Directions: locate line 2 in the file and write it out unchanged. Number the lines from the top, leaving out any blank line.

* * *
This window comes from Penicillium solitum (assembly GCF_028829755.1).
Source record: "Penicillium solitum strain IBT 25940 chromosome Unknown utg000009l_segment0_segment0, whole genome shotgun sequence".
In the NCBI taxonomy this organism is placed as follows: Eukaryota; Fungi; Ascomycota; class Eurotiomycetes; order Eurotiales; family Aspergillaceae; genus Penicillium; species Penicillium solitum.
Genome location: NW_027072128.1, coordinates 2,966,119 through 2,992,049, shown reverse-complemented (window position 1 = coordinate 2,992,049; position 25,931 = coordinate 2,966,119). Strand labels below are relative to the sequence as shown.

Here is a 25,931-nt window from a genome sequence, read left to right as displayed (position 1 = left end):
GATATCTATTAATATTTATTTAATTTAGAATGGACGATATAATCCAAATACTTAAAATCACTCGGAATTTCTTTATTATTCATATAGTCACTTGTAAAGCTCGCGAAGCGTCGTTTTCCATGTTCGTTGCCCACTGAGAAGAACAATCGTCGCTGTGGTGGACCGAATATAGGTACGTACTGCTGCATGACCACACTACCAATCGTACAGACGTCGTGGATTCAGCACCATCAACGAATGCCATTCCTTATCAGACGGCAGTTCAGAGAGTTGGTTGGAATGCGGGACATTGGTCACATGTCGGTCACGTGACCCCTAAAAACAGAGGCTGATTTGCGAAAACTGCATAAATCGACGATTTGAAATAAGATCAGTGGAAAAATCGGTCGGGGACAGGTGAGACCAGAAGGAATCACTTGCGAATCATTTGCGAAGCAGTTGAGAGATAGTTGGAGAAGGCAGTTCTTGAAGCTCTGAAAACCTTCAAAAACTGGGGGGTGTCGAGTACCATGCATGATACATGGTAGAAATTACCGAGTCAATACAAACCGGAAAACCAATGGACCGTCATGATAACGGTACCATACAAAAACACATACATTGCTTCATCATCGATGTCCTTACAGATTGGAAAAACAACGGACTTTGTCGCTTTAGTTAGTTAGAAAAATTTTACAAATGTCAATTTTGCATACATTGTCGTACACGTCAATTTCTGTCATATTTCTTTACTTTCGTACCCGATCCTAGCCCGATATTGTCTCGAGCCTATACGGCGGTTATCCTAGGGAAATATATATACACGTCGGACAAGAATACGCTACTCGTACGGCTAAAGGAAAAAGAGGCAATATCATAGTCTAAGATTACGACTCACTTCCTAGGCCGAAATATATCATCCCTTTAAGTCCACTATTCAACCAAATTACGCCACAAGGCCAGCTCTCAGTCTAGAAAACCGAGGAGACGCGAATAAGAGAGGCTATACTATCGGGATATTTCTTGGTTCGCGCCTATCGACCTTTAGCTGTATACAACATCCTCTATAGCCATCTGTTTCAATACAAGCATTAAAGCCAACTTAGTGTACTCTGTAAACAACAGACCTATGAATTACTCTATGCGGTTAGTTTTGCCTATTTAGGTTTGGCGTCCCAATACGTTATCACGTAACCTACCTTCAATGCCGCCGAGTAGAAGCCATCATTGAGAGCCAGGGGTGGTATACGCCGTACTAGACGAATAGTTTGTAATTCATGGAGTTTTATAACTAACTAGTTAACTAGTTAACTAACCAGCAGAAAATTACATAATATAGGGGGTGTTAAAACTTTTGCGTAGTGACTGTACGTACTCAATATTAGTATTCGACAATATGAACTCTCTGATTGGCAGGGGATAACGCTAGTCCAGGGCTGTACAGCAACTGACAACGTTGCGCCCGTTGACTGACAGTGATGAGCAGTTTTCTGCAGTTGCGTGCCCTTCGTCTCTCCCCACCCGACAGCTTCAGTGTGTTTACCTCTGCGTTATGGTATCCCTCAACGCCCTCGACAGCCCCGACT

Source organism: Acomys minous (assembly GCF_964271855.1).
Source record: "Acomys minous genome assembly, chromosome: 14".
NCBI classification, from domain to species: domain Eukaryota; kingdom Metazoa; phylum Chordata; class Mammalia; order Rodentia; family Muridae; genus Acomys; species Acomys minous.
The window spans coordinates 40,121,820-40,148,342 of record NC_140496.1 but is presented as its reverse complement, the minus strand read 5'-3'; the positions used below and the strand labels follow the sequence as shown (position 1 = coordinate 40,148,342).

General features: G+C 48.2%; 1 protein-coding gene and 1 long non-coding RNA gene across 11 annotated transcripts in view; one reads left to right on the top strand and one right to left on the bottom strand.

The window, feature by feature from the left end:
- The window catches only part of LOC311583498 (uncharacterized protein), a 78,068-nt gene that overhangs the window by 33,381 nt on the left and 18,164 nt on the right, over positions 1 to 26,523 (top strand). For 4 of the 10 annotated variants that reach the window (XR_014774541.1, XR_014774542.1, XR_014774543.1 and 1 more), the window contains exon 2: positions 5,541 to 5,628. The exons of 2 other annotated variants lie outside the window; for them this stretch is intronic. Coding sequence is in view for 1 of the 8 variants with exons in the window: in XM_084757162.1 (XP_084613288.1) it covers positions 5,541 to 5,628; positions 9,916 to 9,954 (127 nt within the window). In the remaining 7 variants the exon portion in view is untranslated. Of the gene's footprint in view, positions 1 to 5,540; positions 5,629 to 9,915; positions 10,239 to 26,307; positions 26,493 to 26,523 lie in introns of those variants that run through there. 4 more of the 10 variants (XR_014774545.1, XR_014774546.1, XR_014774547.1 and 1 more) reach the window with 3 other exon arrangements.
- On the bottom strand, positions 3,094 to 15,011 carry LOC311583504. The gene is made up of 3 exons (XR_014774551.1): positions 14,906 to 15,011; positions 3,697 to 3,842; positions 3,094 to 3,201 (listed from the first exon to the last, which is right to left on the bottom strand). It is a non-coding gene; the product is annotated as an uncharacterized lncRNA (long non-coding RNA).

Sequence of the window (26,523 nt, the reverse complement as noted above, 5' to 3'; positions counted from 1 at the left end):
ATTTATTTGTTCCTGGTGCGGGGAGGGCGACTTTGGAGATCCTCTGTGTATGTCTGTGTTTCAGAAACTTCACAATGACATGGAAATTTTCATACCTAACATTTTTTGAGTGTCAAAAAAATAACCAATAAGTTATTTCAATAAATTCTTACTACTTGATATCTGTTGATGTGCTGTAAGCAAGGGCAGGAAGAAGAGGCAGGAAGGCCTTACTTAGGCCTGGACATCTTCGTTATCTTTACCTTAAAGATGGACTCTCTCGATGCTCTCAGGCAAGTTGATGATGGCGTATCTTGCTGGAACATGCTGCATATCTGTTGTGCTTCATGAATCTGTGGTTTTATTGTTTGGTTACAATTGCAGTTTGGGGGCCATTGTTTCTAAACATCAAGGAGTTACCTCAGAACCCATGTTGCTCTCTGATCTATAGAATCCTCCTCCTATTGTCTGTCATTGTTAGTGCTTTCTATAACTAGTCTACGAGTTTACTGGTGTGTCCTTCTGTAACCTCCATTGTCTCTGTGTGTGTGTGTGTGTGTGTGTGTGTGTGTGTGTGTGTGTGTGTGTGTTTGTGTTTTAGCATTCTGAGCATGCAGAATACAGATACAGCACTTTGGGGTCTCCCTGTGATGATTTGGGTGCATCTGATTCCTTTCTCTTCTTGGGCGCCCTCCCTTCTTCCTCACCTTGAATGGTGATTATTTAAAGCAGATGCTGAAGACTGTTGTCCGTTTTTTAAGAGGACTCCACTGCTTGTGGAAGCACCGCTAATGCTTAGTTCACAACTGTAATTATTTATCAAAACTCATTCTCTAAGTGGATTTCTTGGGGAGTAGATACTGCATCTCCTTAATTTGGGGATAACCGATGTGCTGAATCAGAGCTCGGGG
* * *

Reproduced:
Source record: "Penicillium solitum strain IBT 25940 chromosome Unknown utg000009l_segment0_segment0, whole genome shotgun sequence".